Road Test: SsangYong Rexton ELX
Monday 11th July 2016
Road Test: SsangYong Rexton ELX
Perhaps not an immediately obvious choice in terms of a big SUV, but Roy Woodcock says SsangYong's Rexton will repay serious consideration.
Large, luxury SUVs are all about image and the badge it wears. Well not quite all, but you know what I mean.
Away from the realms of Range Rover, Mercedes GLE, BMW X5, Audi Q7, Porsche Cayenne, however, there remains a demand for a large, capable and well-equipped 4x4 that can be yours for sensible money. Enter the SsangYong Rexton.
For an on-the-road price that undercuts more or less everything of a comparable size on the market (and smaller, mid-size SUVs as well), you get a vehicle with plenty of space (seven seats if you want them), that's well specced, that is as much at home off-road as on, and can make light work of towing the biggest of caravans.
The Rexton is the South Korean manufacturer's largest vehicle and while it's been around for a while, improvements for the 2016 model year have seriously upweighted its competitiveness. This is particularly the case with its new 2.2-litre diesel engine (the only choice), which is Euro 6 compliant and can be specified with either a six-speed manual transmission or a new Mercedes-Benz seven-speed automatic gearbox.
With 400Nm of torque available from just 1400rpm, the new engine exhibits great flexibility, with a selectable 4x4 system that provides reassurance whatever the job and whatever the weather.
It's not precious about getting up to its axles in mud either and when the going gets really tough, you can select low range options, which splits the torque equally between front and rear axles to provide all-round traction and ensure optimum grip across the most challenging terrain.
The Rexton is built on a steel ladder chassis which provides a substantial towing platform – in fact, there's a three tonne towing capacity, which means it will make light work of hauling a large caravan, horsebox, boat or work trailer.
Entry level is the Rexton SE (£22,995 on the road), rising through EX, EX Auto to the top of the range ELX at £28,995. It was the latter model being driven here. All but the ELX come with seven seats and the option of specifying five seats if you prefer additional loadspace; the ELX is a five-seater.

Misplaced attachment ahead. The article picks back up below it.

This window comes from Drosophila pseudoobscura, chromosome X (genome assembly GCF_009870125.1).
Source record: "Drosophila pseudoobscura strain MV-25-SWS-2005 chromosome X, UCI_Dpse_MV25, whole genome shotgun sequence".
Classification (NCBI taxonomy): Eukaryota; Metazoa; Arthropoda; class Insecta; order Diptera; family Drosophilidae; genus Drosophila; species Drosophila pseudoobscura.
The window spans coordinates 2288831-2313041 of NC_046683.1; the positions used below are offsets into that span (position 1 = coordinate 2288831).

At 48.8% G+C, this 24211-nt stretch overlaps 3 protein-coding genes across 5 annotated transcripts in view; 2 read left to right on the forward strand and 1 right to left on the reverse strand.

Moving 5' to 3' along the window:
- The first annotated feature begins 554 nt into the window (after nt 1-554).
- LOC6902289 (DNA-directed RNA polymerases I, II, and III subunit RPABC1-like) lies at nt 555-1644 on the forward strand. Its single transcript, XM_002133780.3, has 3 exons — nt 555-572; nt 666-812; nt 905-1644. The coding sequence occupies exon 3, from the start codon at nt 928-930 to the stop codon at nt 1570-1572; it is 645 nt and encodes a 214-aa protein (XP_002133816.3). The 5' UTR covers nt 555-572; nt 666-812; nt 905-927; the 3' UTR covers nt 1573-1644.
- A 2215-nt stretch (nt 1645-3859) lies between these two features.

A neat chromed grille framed by projector headlamps gives this SsangYong a contemporary look that certainly isn't immediately suggestive of a budget brand. SE models get automatic air-conditioning, CD player and RDS radio with iPod and Bluetooth connectivity, electrically-operated and heated door mirrors, electric windows all round, cruise control, front fog lights, alloy wheels and roof rails.
Step up to EX and you'll also get the addition of leather seats, heated front seats, rear privacy glass, rear parking sensors and bigger alloys.EX auto is obviously the same trim level with the addition of the seven-speed automatic gearbox, which also comes as standard fit on the ELX.
The top-of-the-range Rexton also features a luxurious beige/grey leather interior, new multi-function leather covered steering wheel, distinctive 18-inch Diamond cut alloy wheels, LED daytime running lights, front and rear parking sensors, electrically-operated sunroof, auto-dipping rear view mirror, heated rear seats and sat-nav.
It's out on the road where you'll have to accept some compromises; the car is not particularly quick but the biggest problem I found was the way it wallowed, sometimes quite alarmingly, on corners – the bodyroll forcing me to power off as I entered bends to keep things on course. Passengers found it noticeably uncomfortable at times.
Official fuel consumption figures are not headline grabbing at 40.4mpg (combined) for manual versions and 38.1 for the auto. Expect to get far less in real world driving conditions.
Emissions, although improved from the previous Euro 5 engine, remain high, at 184 g/km of CO2 on the manual and 194 for the auto. All that said, for the money SsangYong is asking you'd expect something pretty cramped.
Instead, what you get is a car that, thanks to a wheelbase some 30mm longer than a Toyota Land Cruiser costing nearly twice as much, is a family-friendly vehicle and incredibly spacious, too. It also boasts that great towing capacity and proper off-road capability.
My advice is make sure what boxes need ticking before deciding on your chosen vehicle. You might be surprised where your choice finally lies – SsangYong might still be an unheralded and little-known brand but deserves consideration.
Approach a drive in a Rexton with expectations based around the things this car has been designed to do, and you're likely to be very satisfied with what it delivers.
Model: SsangYong Rexton ELX
Price: £28,995 on the road. Range from £22,995.